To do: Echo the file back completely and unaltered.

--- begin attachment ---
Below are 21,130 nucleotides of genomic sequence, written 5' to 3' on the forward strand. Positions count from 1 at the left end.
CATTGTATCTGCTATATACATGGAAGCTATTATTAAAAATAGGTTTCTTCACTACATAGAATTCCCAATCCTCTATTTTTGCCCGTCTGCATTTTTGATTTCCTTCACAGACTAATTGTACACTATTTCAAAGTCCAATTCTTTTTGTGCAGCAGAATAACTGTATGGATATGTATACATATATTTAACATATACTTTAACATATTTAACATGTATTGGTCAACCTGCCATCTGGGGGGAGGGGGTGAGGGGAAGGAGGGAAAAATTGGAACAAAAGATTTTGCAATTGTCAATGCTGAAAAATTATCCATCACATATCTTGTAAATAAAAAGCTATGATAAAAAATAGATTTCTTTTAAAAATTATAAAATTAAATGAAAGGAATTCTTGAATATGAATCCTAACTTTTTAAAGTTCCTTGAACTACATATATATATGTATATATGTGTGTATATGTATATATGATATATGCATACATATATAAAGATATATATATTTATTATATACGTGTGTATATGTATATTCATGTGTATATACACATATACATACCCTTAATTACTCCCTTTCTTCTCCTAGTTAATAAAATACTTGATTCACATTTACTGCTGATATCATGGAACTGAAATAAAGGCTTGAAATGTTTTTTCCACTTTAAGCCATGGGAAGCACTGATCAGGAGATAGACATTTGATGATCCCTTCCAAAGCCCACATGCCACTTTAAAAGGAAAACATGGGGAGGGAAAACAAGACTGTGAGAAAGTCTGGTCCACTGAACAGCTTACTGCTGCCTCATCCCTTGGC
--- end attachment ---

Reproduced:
Below are 21,130 nucleotides of genomic sequence, written 5' to 3' on the forward strand. Positions count from 1 at the left end.
CATTGTATCTGCTATATACATGGAAGCTATTATTAAAAATAGGTTTCTTCACTACATAGAATTCCCAATCCTCTATTTTTGCCCGTCTGCATTTTTGATTTCCTTCACAGACTAATTGTACACTATTTCAAAGTCCAATTCTTTTTGTGCAGCAGAATAACTGTATGGATATGTATACATATATTTAACATATACTTTAACATATTTAACATGTATTGGTCAACCTGCCATCTGGGGGGAGGGGGTGAGGGGAAGGAGGGAAAAATTGGAACAAAAGATTTTGCAATTGTCAATGCTGAAAAATTATCCATCACATATCTTGTAAATAAAAAGCTATGATAAAAAATAGATTTCTTTTAAAAATTATAAAATTAAATGAAAGGAATTCTTGAATATGAATCCTAACTTTTTAAAGTTCCTTGAACTACATATATATATGTATATATGTGTGTATATGTATATATGATATATGCATACATATATAAAGATATATATATTTATTATATACGTGTGTATATGTATATTCATGTGTATATACACATATACATACCCTTAATTACTCCCTTTCTTCTCCTAGTTAATAAAATACTTGATTCACATTTACTGCTGATATCATGGAACTGAAATAAAGGCTTGAAATGTTTTTTCCACTTTAAGCCATGGGAAGCACTGATCAGGAGATAGACATTTGATGATCCCTTCCAAAGCCCACATGCCACTTTAAAAGGAAAACATGGGGAGGGAAAACAAGACTGTGAGAAAGTCTGGTCCACTGAACAGCTTACTGCTGCCTCATCCCTTGGC